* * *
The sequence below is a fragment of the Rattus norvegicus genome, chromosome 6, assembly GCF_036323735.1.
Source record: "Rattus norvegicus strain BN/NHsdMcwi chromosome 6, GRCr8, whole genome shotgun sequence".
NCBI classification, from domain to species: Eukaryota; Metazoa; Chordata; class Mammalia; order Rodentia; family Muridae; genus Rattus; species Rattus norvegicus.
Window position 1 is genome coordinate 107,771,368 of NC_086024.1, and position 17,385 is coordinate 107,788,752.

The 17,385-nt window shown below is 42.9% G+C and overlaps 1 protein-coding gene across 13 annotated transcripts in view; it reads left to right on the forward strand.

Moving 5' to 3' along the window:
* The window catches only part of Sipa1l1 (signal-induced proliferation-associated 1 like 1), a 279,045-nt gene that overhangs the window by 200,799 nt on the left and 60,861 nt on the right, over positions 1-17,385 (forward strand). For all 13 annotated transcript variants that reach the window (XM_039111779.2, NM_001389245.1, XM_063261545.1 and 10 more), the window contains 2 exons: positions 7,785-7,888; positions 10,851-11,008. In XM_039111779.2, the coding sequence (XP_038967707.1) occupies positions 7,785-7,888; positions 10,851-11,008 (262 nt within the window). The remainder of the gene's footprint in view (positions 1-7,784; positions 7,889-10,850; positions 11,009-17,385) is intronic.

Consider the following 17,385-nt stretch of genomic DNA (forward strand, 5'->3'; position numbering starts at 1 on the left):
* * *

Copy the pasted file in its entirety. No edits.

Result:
The sequence below is a fragment of the Rattus norvegicus genome, chromosome 6, assembly GCF_036323735.1.
Source record: "Rattus norvegicus strain BN/NHsdMcwi chromosome 6, GRCr8, whole genome shotgun sequence".
NCBI classification, from domain to species: Eukaryota; Metazoa; Chordata; class Mammalia; order Rodentia; family Muridae; genus Rattus; species Rattus norvegicus.
Window position 1 is genome coordinate 107,771,368 of NC_086024.1, and position 17,385 is coordinate 107,788,752.

The 17,385-nt window shown below is 42.9% G+C and overlaps 1 protein-coding gene across 13 annotated transcripts in view; it reads left to right on the forward strand.

Moving 5' to 3' along the window:
* The window catches only part of Sipa1l1 (signal-induced proliferation-associated 1 like 1), a 279,045-nt gene that overhangs the window by 200,799 nt on the left and 60,861 nt on the right, over positions 1-17,385 (forward strand). For all 13 annotated transcript variants that reach the window (XM_039111779.2, NM_001389245.1, XM_063261545.1 and 10 more), the window contains 2 exons: positions 7,785-7,888; positions 10,851-11,008. In XM_039111779.2, the coding sequence (XP_038967707.1) occupies positions 7,785-7,888; positions 10,851-11,008 (262 nt within the window). The remainder of the gene's footprint in view (positions 1-7,784; positions 7,889-10,850; positions 11,009-17,385) is intronic.

Consider the following 17,385-nt stretch of genomic DNA (forward strand, 5'->3'; position numbering starts at 1 on the left):